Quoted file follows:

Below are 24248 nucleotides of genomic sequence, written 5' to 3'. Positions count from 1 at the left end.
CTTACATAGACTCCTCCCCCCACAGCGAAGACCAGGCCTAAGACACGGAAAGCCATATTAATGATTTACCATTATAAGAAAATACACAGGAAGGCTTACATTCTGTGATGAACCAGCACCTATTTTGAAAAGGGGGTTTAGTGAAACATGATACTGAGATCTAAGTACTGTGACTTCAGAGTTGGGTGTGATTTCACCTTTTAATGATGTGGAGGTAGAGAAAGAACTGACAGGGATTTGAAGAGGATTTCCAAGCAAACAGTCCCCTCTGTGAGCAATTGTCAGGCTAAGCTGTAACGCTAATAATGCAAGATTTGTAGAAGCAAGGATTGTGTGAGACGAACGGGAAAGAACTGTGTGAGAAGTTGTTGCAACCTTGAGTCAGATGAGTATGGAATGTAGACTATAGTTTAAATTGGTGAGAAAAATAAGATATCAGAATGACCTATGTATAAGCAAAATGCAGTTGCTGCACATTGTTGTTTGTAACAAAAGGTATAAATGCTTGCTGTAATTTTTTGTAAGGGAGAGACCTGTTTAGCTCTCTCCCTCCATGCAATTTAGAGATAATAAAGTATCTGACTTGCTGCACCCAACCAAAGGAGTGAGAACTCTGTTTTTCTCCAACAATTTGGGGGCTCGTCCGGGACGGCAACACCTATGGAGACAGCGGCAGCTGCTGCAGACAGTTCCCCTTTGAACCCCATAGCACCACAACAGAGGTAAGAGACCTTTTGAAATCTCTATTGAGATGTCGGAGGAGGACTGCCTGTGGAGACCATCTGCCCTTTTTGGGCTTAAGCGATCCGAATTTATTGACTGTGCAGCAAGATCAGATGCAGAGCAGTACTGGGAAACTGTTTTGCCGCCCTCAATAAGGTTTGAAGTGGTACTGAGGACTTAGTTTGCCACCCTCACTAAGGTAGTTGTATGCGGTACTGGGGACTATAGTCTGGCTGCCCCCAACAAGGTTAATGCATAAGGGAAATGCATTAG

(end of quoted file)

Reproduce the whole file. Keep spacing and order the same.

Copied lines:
Below are 24248 nucleotides of genomic sequence, written 5' to 3'. Positions count from 1 at the left end.
CTTACATAGACTCCTCCCCCCACAGCGAAGACCAGGCCTAAGACACGGAAAGCCATATTAATGATTTACCATTATAAGAAAATACACAGGAAGGCTTACATTCTGTGATGAACCAGCACCTATTTTGAAAAGGGGGTTTAGTGAAACATGATACTGAGATCTAAGTACTGTGACTTCAGAGTTGGGTGTGATTTCACCTTTTAATGATGTGGAGGTAGAGAAAGAACTGACAGGGATTTGAAGAGGATTTCCAAGCAAACAGTCCCCTCTGTGAGCAATTGTCAGGCTAAGCTGTAACGCTAATAATGCAAGATTTGTAGAAGCAAGGATTGTGTGAGACGAACGGGAAAGAACTGTGTGAGAAGTTGTTGCAACCTTGAGTCAGATGAGTATGGAATGTAGACTATAGTTTAAATTGGTGAGAAAAATAAGATATCAGAATGACCTATGTATAAGCAAAATGCAGTTGCTGCACATTGTTGTTTGTAACAAAAGGTATAAATGCTTGCTGTAATTTTTTGTAAGGGAGAGACCTGTTTAGCTCTCTCCCTCCATGCAATTTAGAGATAATAAAGTATCTGACTTGCTGCACCCAACCAAAGGAGTGAGAACTCTGTTTTTCTCCAACAATTTGGGGGCTCGTCCGGGACGGCAACACCTATGGAGACAGCGGCAGCTGCTGCAGACAGTTCCCCTTTGAACCCCATAGCACCACAACAGAGGTAAGAGACCTTTTGAAATCTCTATTGAGATGTCGGAGGAGGACTGCCTGTGGAGACCATCTGCCCTTTTTGGGCTTAAGCGATCCGAATTTATTGACTGTGCAGCAAGATCAGATGCAGAGCAGTACTGGGAAACTGTTTTGCCGCCCTCAATAAGGTTTGAAGTGGTACTGAGGACTTAGTTTGCCACCCTCACTAAGGTAGTTGTATGCGGTACTGGGGACTATAGTCTGGCTGCCCCCAACAAGGTTAATGCATAAGGGAAATGCATTAG